Open hearts, open home: Myers family hopes to adopt teenage girl from Ukraine
By Susan Shinn Turner for the Salisbury Post
BEAR POPLAR — Imagine being a 15-year-old in an orphanage in Eastern Europe. On your 16th birthday, you “graduate” and are left to fend for yourself on the streets. The statistics are grim: 60 percent of girls end up as victims of human trafficking, while 70 percent of boys turn to a life of crime.
Now imagine living with a family out in western Rowan County, with plenty of fresh air and sunshine and bikes to ride and five cats, one kitten, and a dog to snuggle. And a family who loves you.
That’s exactly what’s happened to Katya, a 15-year-old girl from Ukraine, who’s spent the holidays with her host family, Conley and Jennifer Myers. Conley has two sons, Parkston, 16, and Evanston, 13, and he and Jennifer have a daughter, Margaret, 4. Through Open Hearts and Homes for Children, they hope one day to adopt Katya.
Based in Pennsylvania, Open Hearts and Homes for Children is not an adoption agency. Instead, it brings children from Latvia and Ukraine — typically between the ages of 7 and 16 — into a safe, nurturing environment, and introduces them to family life and culture in America. Some families who participate in the program have moved forward with the decision to adopt the children they have hosted. The Myers attend World Hope Worship Center, where some fellow members, Jon and Stephanie Lippard, hosted and later adopted their son Misha, 16, who’s from the Ukraine.
“It just spoke to us,” says Jennifer, who turns 36 this month, of the program.
She and Conley, 43, chose to host an older girl. Katya arrived in August and spent five weeks with the family.
“We developed a good relationship,” Jennifer says. “It’s an amazing opportunity we can give kids. And it’s completely changed our lives.”
Katya returned Dec. 16 for another visit with her host family, and will return to Ukraine on Sunday, Jan. 13.
The Myers have lived in the Bear Popular community for seven years. Conley grew up in South Carolina and Connecticut, where he met Jennifer, who grew up on Long Island, N.Y.
“My great-grandparents built this house,” Conley says, “so these kids are the fifth generation of our family to live here.”
When asked what Katya likes about living with her host family, her response (through Google Translate) is, “I like it all!”
Conley, the owner of Piedmont Classical Iron — a company which makes custom handrails and gates — and Jennifer, a nurse at the VA, had to complete a rigorous background check, which included a home study, letters of recommendation and reference, and even copies of tax records.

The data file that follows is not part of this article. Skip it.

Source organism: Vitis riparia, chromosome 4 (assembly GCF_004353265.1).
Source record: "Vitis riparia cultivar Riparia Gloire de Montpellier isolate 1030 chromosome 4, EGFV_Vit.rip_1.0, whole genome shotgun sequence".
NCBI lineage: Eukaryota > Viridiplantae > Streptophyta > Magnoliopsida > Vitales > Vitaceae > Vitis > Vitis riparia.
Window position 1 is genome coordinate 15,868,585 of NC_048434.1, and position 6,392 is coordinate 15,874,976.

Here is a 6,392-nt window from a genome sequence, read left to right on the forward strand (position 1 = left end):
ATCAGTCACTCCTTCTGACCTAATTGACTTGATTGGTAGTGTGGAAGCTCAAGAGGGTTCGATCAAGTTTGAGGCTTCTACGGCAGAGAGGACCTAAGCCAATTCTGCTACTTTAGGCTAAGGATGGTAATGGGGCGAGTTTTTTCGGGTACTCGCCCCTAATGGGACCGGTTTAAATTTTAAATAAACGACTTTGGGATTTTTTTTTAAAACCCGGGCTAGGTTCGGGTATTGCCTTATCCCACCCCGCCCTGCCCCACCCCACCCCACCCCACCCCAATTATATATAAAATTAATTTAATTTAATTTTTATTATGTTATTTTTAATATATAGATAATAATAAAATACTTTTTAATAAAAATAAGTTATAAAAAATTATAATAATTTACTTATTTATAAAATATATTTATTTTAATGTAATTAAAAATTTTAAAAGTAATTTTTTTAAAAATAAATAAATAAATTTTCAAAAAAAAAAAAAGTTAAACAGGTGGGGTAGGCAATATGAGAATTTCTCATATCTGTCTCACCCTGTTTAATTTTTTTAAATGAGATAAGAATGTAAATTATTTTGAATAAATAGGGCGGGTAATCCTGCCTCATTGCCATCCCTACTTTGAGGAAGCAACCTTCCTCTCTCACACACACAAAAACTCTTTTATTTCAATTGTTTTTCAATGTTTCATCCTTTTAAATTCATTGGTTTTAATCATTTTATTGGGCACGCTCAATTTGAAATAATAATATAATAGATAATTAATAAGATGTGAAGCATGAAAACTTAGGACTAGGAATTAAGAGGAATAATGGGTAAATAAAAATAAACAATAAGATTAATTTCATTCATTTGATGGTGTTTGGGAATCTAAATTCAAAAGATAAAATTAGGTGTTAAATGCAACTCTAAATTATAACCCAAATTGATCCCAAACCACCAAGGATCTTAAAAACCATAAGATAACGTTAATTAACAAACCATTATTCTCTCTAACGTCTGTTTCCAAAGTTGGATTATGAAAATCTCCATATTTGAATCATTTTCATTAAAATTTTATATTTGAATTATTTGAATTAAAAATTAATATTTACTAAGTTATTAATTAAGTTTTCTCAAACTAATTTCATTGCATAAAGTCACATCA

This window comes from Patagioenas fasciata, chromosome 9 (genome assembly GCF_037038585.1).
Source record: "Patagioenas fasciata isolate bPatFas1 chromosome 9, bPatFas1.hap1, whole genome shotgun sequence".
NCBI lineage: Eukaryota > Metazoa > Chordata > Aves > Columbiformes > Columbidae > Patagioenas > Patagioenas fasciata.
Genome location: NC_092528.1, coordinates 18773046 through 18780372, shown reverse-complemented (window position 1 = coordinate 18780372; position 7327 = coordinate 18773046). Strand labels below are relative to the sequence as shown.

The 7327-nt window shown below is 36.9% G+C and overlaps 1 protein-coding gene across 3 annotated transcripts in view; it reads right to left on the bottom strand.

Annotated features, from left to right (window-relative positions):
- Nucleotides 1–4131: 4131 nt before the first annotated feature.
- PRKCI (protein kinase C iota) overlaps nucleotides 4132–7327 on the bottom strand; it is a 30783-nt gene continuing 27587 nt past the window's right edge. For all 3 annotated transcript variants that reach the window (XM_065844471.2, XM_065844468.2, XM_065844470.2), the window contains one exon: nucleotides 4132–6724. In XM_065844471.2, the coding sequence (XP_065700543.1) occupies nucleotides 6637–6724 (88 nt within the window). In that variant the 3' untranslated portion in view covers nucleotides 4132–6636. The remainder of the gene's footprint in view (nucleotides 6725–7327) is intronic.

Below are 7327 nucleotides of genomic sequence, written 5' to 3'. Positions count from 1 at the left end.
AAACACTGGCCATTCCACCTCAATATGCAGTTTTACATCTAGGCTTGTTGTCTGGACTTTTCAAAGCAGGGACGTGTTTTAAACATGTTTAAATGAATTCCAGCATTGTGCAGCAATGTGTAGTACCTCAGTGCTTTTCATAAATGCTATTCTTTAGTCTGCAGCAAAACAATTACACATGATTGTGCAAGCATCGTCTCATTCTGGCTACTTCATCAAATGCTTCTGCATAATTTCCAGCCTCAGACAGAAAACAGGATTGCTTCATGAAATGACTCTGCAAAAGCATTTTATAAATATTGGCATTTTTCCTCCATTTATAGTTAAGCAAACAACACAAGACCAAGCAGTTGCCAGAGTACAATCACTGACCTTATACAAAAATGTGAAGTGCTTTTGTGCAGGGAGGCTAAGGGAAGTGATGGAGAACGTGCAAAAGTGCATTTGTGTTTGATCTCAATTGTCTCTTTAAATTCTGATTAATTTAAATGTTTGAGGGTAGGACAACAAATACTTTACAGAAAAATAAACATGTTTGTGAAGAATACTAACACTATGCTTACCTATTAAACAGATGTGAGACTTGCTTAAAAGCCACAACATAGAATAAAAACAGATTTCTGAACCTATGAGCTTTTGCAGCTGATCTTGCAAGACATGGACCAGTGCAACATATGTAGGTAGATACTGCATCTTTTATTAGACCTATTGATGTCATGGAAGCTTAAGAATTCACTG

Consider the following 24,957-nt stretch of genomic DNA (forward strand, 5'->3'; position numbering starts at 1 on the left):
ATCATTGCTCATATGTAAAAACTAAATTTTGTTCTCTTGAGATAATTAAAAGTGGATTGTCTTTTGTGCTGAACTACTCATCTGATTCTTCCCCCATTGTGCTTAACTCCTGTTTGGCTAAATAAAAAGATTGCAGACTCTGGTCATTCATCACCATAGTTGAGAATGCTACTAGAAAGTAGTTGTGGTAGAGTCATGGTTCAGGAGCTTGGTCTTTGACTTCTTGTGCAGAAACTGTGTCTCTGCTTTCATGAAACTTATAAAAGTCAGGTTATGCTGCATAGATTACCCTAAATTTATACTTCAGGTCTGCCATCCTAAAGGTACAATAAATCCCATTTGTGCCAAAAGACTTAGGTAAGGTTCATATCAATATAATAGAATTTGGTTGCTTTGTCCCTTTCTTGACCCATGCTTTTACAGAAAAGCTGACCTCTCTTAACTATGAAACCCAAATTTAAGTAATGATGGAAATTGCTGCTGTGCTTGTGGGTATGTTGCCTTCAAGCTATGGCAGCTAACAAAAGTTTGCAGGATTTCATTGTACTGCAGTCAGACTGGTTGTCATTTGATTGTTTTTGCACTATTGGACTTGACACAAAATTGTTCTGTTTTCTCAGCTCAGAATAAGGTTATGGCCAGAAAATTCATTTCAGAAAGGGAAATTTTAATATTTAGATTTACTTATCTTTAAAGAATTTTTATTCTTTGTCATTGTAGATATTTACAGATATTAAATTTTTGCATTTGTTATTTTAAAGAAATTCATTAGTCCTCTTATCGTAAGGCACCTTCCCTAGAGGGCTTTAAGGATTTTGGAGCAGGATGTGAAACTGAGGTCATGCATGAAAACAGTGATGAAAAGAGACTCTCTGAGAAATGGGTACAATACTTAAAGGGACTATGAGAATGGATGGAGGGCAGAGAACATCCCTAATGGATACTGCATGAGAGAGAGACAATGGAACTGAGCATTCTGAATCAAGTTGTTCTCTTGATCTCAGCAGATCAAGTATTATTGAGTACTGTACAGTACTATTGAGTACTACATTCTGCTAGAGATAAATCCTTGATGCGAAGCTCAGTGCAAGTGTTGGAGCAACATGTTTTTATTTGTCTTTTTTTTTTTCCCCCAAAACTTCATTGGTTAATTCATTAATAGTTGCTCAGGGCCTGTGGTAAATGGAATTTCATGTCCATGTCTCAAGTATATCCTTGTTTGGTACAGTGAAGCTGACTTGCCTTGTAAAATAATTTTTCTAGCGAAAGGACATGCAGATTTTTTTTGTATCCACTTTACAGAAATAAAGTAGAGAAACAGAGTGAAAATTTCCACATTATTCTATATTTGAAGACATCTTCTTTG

Conley and Jennifer made the decision to pursue adoption, but wanted to make sure the boys were OK with that decision. Parkston and Evanston both spend summers in Pennsylvania with their mom and their extended family.
“I thought it was great,” says Evanston, an eighth-grader at West Middle School. His older brother is a junior at Rowan County Early College. “It’s cool to think we may have another person in our family.”
“When they understood what we would be saving her from,” Jennifer says, “the answer was a resounding yes.”
“Parkston told us that she fits into our family perfectly,” Conley adds. “There’s been no friction whatsoever. She’s an easy child.”
Margaret already knows what it’s like to have big brothers. She often plays Legos with Evanston, she says. “When he’s done with homework, we can play upstairs.”
Margaret nods enthusiastically when asked about the possibility of having a big sister.
“We make silly faces,” she says. “We ride bikes. She follows me on her bike, and I can pedal faster!”
Jennifer says that Katya attends school in the Ukraine. It is a boarding school, but Katya stays there full-time.
The Myers have discovered that besides riding bikes, Katya likes Ping-Pong, and she likes to dance. She’s been taught Ukranian traditional dance, but she loves hip-hop, and Jennifer has taken her to Zumba classes at The Forum. Katya went with the Myers kids to a trampoline park over Christmas — a gift from Darcy Ward, Conley’s sister, and the family’s next-door neighbor.
“She liked it,” Conley reports, “and she likes the rock climbing at the Y. She’s fearless. That is the word I give to her.”
During her summer visit, Katya saw the beach for the first time. She’s taught her host family some Russian words — “Sto?” which means, “What’s up?” and “Pagnali,” which means, “Let’s go!”
During this recent visit, the family attended a party in Charlotte for other kids in the area who have been adopted from Ukraine. Jennifer’s parents have come from New York to meet Katya, along with Conley’s mom, Bonnie Myers, who lives in Cleveland.
“They’re definitely all on board,” Conley says of their extended family. “They are all very excited and supportive.”
Katya’s face lights up at the mention of the Russian word for grandmother, “Babushka.”
The family has made some traditional Russian dishes for Katya, including golubsti — cabbage rolls — along with borscht. And Katya has discovered pizza, hamburgers, and macaroni and cheese. Interestingly the word for pizza is, well, “pizza.”
Some things, it seems, are universal.